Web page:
A truly miraculous landing on a river in the centre of a big city saved dozens of lives, and the pilot was hailed a hero. It happened 45 years ago in Leningrad (now St. Petersburg).
On August 21 a strange picture shocked the people of USSR’s second biggest city: a passenger liner being tugged by a small boat along the river Neva. Passersby first thought some movie-studio was filming a scene, but then noticed the broken hull of the plane.
The Russian-made Tupolev-124 aircraft, then a new model, was flying from the Estonian capital of Tallinn to Moscow via Leningrad. After takeoff a bolt fell off the plane’s chassis (it was later found on the runway). During the flight assistant pilots tried to hammer the trigged chassis and even cut the bottom of the plane from the inside to do so, but it didn’t help. The plane was destined to find a harsh landing on a field outside the Leningrad airport.
The crew, headed by Viktor Mostovoy, was given an instruction to fly around the city to burn excessive fuel. Then flights at 400 meters above a populated area were allowed, and the plane circled the sky over the Hermitage, the Peter and Paul fortress, and the historical churches and palaces. The fuel sensor, unfortunately, was broken, and as the crew realized there was not enough fuel to take the plane outside of the city, both engines died just above the Smolny palace in downtown Leningrad. One of the pilots was sent to the passengers ‘to distract them with conversation’, while others tried to glide the plane down to the river.
The plane slid over a new bridge being built at that time – just 4 meters above it, and horrified workers jumped from the scaffolding straight into the river. The plane’s tail touched the water, and the entire body smoothly flopped onto the water surface… just a hundred yards away from the other bridge.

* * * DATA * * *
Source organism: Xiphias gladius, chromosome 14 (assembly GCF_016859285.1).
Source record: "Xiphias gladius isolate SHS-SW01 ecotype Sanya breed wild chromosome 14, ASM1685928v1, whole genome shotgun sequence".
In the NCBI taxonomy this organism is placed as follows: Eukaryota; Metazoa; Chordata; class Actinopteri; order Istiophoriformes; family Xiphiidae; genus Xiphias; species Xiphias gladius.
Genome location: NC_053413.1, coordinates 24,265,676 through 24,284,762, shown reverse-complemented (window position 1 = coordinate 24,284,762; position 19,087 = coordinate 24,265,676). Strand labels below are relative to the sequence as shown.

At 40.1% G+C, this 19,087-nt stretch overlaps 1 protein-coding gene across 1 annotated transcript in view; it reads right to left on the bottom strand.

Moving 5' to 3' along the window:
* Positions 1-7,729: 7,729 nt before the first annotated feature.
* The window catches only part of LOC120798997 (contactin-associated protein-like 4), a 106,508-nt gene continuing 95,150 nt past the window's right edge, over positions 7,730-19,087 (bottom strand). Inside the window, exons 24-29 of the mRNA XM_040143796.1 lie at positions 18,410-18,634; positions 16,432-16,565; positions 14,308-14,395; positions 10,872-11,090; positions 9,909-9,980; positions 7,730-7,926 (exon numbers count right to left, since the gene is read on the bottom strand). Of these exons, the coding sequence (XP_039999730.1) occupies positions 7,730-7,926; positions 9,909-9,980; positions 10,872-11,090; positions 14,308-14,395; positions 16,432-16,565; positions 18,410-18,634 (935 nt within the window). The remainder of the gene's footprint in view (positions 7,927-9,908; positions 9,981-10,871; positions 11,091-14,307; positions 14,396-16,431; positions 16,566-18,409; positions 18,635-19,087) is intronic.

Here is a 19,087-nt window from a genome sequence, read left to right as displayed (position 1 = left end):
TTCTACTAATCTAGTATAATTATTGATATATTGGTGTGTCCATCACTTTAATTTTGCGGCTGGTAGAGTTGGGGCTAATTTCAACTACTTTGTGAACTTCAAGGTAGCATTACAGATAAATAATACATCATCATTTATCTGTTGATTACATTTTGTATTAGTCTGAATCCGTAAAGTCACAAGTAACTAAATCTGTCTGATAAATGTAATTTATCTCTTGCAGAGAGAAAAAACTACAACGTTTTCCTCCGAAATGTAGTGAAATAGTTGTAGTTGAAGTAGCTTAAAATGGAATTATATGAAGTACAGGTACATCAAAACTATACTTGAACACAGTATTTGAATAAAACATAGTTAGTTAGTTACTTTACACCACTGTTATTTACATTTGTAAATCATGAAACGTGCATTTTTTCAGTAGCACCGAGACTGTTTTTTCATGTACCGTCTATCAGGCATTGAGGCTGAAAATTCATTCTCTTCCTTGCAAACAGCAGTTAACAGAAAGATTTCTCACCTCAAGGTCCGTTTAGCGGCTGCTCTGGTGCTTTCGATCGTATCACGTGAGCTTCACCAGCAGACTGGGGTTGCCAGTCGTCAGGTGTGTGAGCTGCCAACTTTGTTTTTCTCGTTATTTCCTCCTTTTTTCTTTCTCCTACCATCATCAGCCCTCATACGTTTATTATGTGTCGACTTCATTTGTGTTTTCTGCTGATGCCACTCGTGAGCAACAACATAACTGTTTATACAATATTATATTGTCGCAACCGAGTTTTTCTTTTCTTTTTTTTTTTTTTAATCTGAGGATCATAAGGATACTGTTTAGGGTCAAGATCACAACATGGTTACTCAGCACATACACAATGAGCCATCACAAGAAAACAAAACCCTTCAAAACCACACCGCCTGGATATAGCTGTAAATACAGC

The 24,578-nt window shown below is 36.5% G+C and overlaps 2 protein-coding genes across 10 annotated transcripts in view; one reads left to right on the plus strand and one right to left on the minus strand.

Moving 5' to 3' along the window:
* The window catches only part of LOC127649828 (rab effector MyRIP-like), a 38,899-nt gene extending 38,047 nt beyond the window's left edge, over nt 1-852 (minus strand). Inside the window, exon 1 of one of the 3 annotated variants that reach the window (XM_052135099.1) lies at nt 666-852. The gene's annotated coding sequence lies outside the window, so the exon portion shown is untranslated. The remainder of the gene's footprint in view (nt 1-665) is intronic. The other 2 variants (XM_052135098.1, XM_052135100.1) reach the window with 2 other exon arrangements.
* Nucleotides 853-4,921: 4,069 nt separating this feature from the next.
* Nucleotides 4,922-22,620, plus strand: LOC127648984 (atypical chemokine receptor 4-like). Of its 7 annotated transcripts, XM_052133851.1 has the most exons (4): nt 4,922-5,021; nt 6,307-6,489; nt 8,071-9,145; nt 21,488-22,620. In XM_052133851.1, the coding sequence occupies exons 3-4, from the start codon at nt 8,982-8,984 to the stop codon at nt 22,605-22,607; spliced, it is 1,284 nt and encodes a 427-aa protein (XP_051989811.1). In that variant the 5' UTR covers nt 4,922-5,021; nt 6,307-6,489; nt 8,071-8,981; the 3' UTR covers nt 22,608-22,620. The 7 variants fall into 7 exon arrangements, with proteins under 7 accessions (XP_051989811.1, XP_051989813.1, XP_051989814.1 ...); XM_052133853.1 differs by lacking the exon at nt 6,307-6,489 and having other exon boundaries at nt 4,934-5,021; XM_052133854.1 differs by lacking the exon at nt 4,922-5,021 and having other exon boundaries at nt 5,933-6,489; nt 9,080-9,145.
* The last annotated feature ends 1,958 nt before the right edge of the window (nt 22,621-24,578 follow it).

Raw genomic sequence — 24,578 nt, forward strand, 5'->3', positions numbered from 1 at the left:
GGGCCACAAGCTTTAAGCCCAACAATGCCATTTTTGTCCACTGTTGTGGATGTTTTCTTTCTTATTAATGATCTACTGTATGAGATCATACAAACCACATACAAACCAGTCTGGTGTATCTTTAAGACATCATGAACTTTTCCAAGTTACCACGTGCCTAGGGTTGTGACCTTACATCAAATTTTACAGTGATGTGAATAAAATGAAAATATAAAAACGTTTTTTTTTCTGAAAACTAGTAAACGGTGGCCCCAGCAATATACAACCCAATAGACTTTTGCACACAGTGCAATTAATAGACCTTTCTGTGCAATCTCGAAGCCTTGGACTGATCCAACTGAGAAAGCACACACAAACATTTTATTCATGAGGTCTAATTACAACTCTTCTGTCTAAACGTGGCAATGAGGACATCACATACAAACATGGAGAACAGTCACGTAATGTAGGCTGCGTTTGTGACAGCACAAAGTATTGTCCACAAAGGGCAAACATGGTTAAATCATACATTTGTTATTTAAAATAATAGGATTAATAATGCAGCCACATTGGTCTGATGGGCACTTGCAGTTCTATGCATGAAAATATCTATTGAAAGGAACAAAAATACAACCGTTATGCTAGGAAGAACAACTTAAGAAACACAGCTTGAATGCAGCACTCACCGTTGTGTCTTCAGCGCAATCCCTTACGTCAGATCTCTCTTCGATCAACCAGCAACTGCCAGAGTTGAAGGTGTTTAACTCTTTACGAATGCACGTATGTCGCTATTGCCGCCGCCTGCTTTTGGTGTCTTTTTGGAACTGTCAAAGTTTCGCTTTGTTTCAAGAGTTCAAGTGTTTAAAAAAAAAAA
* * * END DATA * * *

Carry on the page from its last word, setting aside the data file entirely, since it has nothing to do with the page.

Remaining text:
It was sheer luck that a tug boat (an old steamer built in 1898) was in close vicinity to the place of emergency landing. The hull of the plane was damaged and started to fill with water. The crew of the boat were sure it was some new trick by Soviet scientists testing a new hydroplane, but the captain was experienced enough to see the aircraft was in dire straits. He ordered the cargo float to be unhooked, broke the plane’s windshield and tied the hawser to the control wheel of the Tupolev.
The boat safely ‘docked’ near an embankment. The 44 passengers on board including 2 children left the plane through an access port on the roof of the plane, while their luggage was unloaded and neatly piled onto the asphalt. No signs of panic were seen, passersby and passengers met the crew with a loud applause. In a few minutes a bus picked up the travelers and their belongings and took them to the airport.
The heroic landing was hailed as a miracle in the press, and word of mouth carried the news of the amazing rescue effort across the country. The authorities had no choice but to award the crew captain Mostovoy with an order, though it was obvious to the professionals that his mistakes caused the incident. The captain of the tug-boat was given a certificate of merit and awarded a watch – a typical gift of that time to show the recognition of courage and gratitude of the state.
The plane was considered nonrecoverable and sawn into parts. The pilot cabin was sent to an aviation school as a cock-pit mock-up, the chairs were sold to anyone wishing to buy them, the rest taken to a scrap metal shop.